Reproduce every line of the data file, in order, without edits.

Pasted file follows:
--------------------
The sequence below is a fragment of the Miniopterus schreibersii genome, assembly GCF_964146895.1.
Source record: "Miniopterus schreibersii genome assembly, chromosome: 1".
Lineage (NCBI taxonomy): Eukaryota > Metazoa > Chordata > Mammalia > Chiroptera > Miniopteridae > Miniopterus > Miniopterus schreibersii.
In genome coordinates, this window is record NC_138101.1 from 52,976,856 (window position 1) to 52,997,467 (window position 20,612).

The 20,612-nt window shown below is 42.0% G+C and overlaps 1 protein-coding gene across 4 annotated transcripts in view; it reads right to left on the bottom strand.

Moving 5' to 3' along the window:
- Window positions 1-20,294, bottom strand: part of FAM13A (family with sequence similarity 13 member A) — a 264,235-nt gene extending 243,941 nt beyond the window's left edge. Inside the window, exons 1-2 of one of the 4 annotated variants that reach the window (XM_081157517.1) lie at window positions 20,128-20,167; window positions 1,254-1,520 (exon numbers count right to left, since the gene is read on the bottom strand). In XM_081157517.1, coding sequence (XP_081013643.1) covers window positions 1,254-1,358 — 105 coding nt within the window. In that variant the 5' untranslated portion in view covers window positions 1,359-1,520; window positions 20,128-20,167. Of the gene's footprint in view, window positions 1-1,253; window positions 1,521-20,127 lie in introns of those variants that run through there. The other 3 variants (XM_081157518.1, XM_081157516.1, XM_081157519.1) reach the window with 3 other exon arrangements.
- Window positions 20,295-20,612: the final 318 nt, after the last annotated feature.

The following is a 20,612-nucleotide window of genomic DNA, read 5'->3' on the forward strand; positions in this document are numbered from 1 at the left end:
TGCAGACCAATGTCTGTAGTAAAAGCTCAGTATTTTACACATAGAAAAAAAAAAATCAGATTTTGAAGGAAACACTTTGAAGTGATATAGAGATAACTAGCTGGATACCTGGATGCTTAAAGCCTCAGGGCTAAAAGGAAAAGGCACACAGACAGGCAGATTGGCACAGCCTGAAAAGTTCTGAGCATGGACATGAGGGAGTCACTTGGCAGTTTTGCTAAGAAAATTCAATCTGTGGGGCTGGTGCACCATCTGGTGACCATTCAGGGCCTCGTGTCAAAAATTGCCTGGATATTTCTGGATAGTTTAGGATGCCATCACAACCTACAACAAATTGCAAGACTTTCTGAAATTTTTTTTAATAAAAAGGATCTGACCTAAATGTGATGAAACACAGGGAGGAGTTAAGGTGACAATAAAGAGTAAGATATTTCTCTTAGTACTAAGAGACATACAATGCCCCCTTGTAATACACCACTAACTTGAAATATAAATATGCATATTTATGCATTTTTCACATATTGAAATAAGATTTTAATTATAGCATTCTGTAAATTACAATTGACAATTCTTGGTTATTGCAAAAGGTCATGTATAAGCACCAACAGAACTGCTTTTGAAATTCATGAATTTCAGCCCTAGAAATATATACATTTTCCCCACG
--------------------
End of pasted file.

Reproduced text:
The sequence below is a fragment of the Miniopterus schreibersii genome, assembly GCF_964146895.1.
Source record: "Miniopterus schreibersii genome assembly, chromosome: 1".
Lineage (NCBI taxonomy): Eukaryota > Metazoa > Chordata > Mammalia > Chiroptera > Miniopteridae > Miniopterus > Miniopterus schreibersii.
In genome coordinates, this window is record NC_138101.1 from 52,976,856 (window position 1) to 52,997,467 (window position 20,612).

The 20,612-nt window shown below is 42.0% G+C and overlaps 1 protein-coding gene across 4 annotated transcripts in view; it reads right to left on the bottom strand.

Moving 5' to 3' along the window:
- Window positions 1-20,294, bottom strand: part of FAM13A (family with sequence similarity 13 member A) — a 264,235-nt gene extending 243,941 nt beyond the window's left edge. Inside the window, exons 1-2 of one of the 4 annotated variants that reach the window (XM_081157517.1) lie at window positions 20,128-20,167; window positions 1,254-1,520 (exon numbers count right to left, since the gene is read on the bottom strand). In XM_081157517.1, coding sequence (XP_081013643.1) covers window positions 1,254-1,358 — 105 coding nt within the window. In that variant the 5' untranslated portion in view covers window positions 1,359-1,520; window positions 20,128-20,167. Of the gene's footprint in view, window positions 1-1,253; window positions 1,521-20,127 lie in introns of those variants that run through there. The other 3 variants (XM_081157518.1, XM_081157516.1, XM_081157519.1) reach the window with 3 other exon arrangements.
- Window positions 20,295-20,612: the final 318 nt, after the last annotated feature.

The following is a 20,612-nucleotide window of genomic DNA, read 5'->3' on the forward strand; positions in this document are numbered from 1 at the left end:
TGCAGACCAATGTCTGTAGTAAAAGCTCAGTATTTTACACATAGAAAAAAAAAAATCAGATTTTGAAGGAAACACTTTGAAGTGATATAGAGATAACTAGCTGGATACCTGGATGCTTAAAGCCTCAGGGCTAAAAGGAAAAGGCACACAGACAGGCAGATTGGCACAGCCTGAAAAGTTCTGAGCATGGACATGAGGGAGTCACTTGGCAGTTTTGCTAAGAAAATTCAATCTGTGGGGCTGGTGCACCATCTGGTGACCATTCAGGGCCTCGTGTCAAAAATTGCCTGGATATTTCTGGATAGTTTAGGATGCCATCACAACCTACAACAAATTGCAAGACTTTCTGAAATTTTTTTTAATAAAAAGGATCTGACCTAAATGTGATGAAACACAGGGAGGAGTTAAGGTGACAATAAAGAGTAAGATATTTCTCTTAGTACTAAGAGACATACAATGCCCCCTTGTAATACACCACTAACTTGAAATATAAATATGCATATTTATGCATTTTTCACATATTGAAATAAGATTTTAATTATAGCATTCTGTAAATTACAATTGACAATTCTTGGTTATTGCAAAAGGTCATGTATAAGCACCAACAGAACTGCTTTTGAAATTCATGAATTTCAGCCCTAGAAATATATACATTTTCCCCACG